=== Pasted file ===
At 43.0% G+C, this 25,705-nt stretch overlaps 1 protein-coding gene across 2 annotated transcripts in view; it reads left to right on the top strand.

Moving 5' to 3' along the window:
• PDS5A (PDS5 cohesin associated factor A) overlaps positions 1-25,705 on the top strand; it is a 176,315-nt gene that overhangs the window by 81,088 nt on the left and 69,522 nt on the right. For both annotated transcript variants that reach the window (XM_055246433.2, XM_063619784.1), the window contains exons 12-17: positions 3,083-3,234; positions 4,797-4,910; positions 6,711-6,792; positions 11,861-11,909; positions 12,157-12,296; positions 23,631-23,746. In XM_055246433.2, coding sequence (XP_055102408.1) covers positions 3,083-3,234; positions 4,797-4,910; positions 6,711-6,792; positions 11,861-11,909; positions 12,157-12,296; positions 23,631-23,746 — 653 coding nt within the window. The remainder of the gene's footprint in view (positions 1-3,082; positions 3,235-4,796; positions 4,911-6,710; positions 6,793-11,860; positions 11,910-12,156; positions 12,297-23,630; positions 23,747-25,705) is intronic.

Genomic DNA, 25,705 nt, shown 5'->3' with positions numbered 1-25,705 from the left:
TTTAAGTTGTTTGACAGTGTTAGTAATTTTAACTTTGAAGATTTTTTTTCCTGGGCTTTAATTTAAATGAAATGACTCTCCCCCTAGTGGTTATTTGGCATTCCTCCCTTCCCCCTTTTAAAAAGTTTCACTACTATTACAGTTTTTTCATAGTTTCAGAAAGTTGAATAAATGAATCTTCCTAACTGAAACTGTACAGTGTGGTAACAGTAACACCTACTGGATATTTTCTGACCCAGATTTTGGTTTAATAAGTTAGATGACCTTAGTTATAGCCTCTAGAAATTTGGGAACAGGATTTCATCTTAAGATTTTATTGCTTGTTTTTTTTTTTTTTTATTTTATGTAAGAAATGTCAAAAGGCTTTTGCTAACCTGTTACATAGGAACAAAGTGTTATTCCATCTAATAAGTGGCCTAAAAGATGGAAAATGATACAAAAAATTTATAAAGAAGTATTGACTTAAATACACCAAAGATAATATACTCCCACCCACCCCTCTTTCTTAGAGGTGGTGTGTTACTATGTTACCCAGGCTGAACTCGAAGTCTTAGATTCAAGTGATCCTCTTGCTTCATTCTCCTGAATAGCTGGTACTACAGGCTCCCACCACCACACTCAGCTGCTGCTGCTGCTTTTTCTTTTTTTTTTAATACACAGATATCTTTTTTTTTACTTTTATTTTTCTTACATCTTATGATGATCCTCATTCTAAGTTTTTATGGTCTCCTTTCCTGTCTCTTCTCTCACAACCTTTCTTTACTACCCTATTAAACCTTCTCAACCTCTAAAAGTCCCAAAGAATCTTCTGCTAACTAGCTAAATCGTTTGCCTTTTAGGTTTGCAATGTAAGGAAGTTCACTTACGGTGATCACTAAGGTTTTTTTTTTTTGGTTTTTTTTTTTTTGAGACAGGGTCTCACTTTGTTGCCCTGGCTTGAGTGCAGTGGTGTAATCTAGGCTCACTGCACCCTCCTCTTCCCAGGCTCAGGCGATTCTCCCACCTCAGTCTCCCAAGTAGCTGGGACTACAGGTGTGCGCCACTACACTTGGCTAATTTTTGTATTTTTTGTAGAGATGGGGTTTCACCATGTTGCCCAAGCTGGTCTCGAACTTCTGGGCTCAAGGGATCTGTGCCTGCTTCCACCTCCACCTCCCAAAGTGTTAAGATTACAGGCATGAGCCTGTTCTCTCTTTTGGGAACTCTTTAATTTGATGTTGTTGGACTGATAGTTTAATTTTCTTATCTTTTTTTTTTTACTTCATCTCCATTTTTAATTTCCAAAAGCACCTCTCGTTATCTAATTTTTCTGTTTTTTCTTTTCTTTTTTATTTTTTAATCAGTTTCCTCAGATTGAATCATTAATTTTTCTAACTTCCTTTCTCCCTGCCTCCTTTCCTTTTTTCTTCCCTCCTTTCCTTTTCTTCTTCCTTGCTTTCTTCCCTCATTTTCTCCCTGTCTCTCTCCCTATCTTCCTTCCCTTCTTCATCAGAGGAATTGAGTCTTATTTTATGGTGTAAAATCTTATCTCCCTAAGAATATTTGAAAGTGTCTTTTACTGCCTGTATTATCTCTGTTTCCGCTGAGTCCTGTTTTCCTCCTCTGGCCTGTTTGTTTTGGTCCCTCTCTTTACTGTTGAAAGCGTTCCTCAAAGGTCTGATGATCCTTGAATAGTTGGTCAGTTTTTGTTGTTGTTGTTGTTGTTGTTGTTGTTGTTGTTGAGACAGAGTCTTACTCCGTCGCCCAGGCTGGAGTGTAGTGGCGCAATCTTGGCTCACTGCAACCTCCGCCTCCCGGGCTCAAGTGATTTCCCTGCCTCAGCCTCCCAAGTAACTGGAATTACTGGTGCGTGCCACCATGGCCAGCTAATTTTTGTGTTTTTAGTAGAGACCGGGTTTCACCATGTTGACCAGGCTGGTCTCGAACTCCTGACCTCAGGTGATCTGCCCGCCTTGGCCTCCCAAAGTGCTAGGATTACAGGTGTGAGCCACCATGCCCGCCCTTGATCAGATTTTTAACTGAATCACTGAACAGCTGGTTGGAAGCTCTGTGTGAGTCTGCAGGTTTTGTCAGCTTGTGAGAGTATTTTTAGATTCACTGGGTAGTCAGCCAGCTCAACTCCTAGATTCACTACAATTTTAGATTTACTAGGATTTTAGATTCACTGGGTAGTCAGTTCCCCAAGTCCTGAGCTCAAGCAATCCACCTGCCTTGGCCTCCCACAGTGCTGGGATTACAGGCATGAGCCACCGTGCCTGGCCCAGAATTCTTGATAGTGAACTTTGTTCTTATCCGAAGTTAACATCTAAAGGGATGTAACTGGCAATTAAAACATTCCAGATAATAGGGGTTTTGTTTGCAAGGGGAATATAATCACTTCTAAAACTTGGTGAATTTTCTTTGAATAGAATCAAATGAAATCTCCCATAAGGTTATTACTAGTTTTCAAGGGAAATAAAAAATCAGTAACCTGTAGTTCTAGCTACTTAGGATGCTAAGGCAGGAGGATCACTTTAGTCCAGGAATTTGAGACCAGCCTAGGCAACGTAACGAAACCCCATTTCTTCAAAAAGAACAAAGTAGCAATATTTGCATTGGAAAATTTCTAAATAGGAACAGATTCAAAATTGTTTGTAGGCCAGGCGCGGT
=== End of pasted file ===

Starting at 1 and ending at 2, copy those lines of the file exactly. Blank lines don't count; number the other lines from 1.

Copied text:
At 43.0% G+C, this 25,705-nt stretch overlaps 1 protein-coding gene across 2 annotated transcripts in view; it reads left to right on the top strand.

Moving 5' to 3' along the window: